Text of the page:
Jet2’s ban on morning alcohol rejected by Scottish airports

Jet2 has banned the sale of alcohol before 8am on its flights. Picture: PA
Jet2 has banned the sale of alcohol before 8am on its flights. Picture: PA
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The airline leading the battle against unruly passengers has announced an early morning alcohol ban, but Scotland’s busiest airports have declined to follow suit.

Jet2 will not sell alcohol on flights until 8am from Monday in its latest step to curb disruptive and abusive behaviour.

It called on airports and other airlines to do the same, but Edinburgh and Glasgow have rejected the move.

The airline flies more than 40,000 passengers a week from the two airports. It is the fourth largest at Glasgow and fifth largest at Edinburgh.

Jet2 has already imposed lifetime bans on more than 50 of the worst offenders across its network. Nearly 500 more have been refused travel since last year.

It has found some passengers turning up for early morning flights already drunk.

Jet2 has also helped pioneer sealed bags for duty-free alcohol bought at Glasgow Airport last autumn so passengers can’t drink it on board. The in-flight curfew could be followed by “dry” flights, which managing director Phil Ward has threatened to introduce.

Ryanair banned alcohol on flights from Prestwick to Ibiza in April.

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Mr Ward said yesterday: “We believe stopping sales of alcohol before 8am on our morning flights is an effective way to ensure everyone has an enjoyable and comfortable journey.

“We understand that we’re the first of the European airlines to take this bold step and call upon industry partners in airports to also trade responsibly.”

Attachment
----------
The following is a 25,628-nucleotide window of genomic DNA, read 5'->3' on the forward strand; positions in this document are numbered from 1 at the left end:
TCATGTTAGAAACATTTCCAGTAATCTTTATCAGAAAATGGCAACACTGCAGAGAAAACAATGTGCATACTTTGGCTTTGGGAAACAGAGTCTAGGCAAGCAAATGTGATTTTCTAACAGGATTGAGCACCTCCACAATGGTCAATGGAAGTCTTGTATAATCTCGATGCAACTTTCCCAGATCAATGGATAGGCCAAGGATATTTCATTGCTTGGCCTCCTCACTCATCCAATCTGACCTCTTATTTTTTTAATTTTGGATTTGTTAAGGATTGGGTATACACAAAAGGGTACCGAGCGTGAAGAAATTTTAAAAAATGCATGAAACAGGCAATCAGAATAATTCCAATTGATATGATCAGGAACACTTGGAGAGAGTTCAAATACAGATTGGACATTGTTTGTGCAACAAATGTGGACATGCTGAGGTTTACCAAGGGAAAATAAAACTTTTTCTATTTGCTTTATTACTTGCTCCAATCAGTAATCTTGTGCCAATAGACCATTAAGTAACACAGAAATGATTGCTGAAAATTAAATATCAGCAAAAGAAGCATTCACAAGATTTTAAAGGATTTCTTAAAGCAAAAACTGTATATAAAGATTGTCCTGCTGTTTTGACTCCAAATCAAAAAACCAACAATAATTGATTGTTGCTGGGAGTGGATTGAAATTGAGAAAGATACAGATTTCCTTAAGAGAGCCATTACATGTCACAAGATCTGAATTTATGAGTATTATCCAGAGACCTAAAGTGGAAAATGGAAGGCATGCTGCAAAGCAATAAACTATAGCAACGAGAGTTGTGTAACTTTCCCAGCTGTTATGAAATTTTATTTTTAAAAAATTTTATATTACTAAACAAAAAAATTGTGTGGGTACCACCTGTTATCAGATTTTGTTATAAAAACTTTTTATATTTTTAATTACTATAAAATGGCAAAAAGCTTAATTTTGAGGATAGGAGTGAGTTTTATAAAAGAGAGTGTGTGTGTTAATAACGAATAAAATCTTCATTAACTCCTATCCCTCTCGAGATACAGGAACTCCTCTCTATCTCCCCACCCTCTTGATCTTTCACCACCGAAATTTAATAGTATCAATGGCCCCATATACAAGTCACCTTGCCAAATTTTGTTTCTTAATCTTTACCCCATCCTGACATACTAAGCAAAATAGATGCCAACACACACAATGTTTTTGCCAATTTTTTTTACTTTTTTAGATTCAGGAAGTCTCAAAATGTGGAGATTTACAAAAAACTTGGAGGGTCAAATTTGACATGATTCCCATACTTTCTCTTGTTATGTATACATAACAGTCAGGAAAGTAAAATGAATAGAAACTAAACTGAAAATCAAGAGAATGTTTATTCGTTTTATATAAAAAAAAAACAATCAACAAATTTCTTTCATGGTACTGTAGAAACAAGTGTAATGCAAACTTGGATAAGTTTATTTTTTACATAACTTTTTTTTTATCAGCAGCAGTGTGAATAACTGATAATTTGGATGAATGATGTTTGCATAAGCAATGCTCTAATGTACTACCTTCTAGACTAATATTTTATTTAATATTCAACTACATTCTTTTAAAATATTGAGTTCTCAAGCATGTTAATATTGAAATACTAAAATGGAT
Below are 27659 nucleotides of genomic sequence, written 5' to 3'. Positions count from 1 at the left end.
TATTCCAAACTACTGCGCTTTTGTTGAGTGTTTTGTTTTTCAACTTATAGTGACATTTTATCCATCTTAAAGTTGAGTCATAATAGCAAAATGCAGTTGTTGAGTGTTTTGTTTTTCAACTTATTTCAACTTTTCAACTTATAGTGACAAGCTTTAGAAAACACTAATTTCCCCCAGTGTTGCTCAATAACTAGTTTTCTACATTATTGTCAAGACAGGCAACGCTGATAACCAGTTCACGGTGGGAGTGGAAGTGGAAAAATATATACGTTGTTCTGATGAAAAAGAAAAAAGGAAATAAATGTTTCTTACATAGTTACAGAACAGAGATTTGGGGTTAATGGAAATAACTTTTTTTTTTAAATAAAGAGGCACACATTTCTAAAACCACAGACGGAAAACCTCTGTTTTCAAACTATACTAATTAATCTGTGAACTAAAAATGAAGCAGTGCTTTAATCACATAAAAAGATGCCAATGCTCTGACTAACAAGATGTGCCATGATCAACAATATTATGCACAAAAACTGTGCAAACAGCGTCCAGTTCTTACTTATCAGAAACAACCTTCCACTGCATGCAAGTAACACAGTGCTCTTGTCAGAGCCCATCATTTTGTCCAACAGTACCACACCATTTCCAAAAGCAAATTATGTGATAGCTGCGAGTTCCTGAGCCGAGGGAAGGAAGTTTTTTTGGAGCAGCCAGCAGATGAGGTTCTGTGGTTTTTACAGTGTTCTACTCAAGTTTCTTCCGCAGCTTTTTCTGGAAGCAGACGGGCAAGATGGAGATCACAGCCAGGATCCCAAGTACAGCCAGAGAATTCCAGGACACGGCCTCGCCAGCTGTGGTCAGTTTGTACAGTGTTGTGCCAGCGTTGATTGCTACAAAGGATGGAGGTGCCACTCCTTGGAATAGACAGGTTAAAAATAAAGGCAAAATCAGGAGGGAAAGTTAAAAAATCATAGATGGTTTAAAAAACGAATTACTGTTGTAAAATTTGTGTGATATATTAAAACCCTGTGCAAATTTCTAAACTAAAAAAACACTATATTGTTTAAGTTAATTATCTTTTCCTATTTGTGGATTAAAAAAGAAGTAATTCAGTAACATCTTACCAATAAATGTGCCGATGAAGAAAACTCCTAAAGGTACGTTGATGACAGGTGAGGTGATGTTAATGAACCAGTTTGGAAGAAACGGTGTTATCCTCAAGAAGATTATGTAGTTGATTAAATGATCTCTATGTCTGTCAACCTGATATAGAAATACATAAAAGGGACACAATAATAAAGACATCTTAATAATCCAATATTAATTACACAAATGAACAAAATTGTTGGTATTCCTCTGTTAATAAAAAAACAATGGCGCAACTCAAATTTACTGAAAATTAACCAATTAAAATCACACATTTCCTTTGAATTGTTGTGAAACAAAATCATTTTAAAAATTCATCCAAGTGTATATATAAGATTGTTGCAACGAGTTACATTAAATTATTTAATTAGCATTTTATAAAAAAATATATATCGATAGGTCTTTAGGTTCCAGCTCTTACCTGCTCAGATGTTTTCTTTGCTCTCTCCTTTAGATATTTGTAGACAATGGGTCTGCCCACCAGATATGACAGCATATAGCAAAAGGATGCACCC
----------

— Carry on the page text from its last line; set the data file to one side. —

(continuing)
The UK government announced last week it would consider greater alcohol restrictions for fliers.

Aviation Minister Lord Ahmad said this would include the opening hours of airport bars.

A code of practice on disruptive passengers was published last week following collaboration between airlines, airports, the police and retailers.

It includes airport shops advising passengers not to drink alcohol they have purchased before or during their flight, and training staff in bars and restaurants to limit or stop the sale of alcohol if they are concerned about disruptive behaviour.

However, Scotland’s two main airports said they had no plans for new restrictions.

A spokesman for Edinburgh Airport, the country’s busiest, said: “We’re open to evidence based approaches to solving issues in our airport. There is no evidence from airlines, Police Scotland and our retailers that this is a problem at Edinburgh so we will not be making any changes.”

Glasgow Airport said drunken incidents in the terminal were “extremely rare”.

It said a “Campus Watch” scheme had been launched three years ago with Police Scotland to address disruptive behaviour. It worked closely with retailers and airlines “to pre-empt and address this type of unacceptable behaviour”.

A spokesman said: “Any form of disruptive behaviour will not be tolerated at Glasgow Airport.”

Civil Aviation Authority figures showed the number of disruptive passengers has nearly tripled in three years from 39 in 2011 to 114 last year.

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